The purchase of Canadian engineering design group Agra will catapult Amec into the top three engineering design and construction groups in the world, behind US firms Bechtel and Fluor Daniel.
The deal will mean that half of the combined company’s £3.8bn turnover will be outside the UK.
At a press conference on Wednesday, Amec chief executive Peter Mason said the merger was a natural progression in the firm’s move out of the traditional building market. “We are going to do less and less pure building in the UK, as we have demonstrated over the past year and a half,” he said.
Agra has an annual turnover of £3.4bn. It employs 6500 people in 24 countries, although most of its business is done in North America.
It carries out project management and design consultancy, with most of its revenue derived from its engineering business. This serves the petrochemicals and power industries.
Agra does C$350m (£150m) of construction work every year, mainly on pipelines and foundations. Its UK project management business, which carries out about £80m of work a year, will be integrated into Amec’s capital projects division.
Analysts say Amec expects to save £12m as a result of the merger by combining management functions and using Agra’s project management software throughout the business.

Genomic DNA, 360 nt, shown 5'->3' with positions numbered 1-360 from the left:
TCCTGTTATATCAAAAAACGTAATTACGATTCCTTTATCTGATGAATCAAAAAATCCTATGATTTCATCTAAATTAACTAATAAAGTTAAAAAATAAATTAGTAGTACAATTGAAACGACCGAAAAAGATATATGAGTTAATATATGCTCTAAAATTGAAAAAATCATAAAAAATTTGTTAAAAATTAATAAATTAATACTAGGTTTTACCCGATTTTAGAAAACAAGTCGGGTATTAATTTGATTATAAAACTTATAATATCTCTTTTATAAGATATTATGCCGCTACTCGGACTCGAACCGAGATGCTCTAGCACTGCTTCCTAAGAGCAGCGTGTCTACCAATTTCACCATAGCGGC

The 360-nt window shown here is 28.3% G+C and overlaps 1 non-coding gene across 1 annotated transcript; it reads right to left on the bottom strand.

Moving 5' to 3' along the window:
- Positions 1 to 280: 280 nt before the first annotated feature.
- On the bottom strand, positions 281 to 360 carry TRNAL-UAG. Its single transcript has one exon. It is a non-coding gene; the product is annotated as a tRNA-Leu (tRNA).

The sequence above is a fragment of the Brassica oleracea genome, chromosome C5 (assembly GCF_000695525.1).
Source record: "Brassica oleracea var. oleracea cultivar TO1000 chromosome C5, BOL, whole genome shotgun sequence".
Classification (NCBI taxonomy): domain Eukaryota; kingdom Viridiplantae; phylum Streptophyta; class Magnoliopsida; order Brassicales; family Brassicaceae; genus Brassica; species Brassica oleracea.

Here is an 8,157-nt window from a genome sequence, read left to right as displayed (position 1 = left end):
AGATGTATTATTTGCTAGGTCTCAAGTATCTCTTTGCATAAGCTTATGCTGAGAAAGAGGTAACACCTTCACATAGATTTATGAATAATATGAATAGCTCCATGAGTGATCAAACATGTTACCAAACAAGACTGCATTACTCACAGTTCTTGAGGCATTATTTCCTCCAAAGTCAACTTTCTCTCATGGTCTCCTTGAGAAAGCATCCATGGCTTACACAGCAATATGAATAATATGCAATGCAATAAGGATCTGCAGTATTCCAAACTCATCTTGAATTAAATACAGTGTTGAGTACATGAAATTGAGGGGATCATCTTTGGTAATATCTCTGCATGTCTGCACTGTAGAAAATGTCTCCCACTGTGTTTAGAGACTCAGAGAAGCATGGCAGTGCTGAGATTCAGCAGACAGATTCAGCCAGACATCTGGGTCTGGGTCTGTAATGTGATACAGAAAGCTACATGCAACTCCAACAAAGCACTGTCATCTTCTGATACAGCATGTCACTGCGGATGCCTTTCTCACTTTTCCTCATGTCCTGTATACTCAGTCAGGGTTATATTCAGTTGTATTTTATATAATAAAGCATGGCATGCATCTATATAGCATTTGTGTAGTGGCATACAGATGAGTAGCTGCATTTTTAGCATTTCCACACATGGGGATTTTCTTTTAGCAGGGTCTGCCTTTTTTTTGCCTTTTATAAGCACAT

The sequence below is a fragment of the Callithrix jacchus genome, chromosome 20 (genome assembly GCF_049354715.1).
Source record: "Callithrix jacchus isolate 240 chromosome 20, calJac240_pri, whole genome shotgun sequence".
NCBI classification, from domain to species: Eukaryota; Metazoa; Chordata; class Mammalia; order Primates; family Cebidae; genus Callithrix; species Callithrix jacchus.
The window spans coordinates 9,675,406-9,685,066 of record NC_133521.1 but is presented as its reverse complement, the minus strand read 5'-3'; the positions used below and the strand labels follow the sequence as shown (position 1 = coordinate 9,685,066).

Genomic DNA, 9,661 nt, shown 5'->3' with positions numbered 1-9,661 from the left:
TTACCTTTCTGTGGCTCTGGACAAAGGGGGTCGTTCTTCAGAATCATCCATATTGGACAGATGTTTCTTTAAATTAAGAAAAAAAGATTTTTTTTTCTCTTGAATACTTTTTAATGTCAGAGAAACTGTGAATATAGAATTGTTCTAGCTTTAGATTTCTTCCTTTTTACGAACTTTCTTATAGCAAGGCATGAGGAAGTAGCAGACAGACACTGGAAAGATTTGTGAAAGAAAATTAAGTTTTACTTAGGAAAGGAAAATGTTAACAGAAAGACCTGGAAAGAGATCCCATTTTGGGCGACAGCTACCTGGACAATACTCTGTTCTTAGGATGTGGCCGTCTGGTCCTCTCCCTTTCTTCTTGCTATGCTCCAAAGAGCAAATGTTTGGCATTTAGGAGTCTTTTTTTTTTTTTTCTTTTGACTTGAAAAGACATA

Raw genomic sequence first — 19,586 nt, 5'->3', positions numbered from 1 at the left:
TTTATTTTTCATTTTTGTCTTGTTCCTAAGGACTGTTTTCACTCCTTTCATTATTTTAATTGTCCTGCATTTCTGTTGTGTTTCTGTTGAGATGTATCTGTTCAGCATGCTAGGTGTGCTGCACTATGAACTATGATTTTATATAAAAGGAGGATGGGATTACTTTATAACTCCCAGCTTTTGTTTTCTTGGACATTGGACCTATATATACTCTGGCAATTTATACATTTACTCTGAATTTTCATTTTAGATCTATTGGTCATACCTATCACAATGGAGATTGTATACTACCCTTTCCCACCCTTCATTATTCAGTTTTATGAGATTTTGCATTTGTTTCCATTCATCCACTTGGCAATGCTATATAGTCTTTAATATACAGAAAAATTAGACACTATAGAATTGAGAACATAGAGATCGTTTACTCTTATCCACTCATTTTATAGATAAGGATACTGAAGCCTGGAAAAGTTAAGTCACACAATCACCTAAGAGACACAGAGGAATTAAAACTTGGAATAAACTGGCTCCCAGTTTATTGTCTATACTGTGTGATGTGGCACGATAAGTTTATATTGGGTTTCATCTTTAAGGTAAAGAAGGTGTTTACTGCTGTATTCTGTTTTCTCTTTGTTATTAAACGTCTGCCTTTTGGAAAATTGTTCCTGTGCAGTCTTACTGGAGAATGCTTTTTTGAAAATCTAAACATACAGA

Mason said job losses as a result of the merger would be “very limited indeed”. However, the move will lead to a shake-up at Morse Diesel, the company’s faltering US business.
President and chief executive of Agra, Peter Janson, will join the Amec board with responsibility for all of its operations in the Americas. He is expected to move Morse Diesel away from its commercial building markets into higher-margin industrial work.
Alastair Stewart, analyst at Robert Flemings Securities, predicted that other top tier contractors would also start buying consultants.
Some in the City felt that Amec had paid too much for the firm – Amec’s share price was down 2p to 210p on Wednesday this week.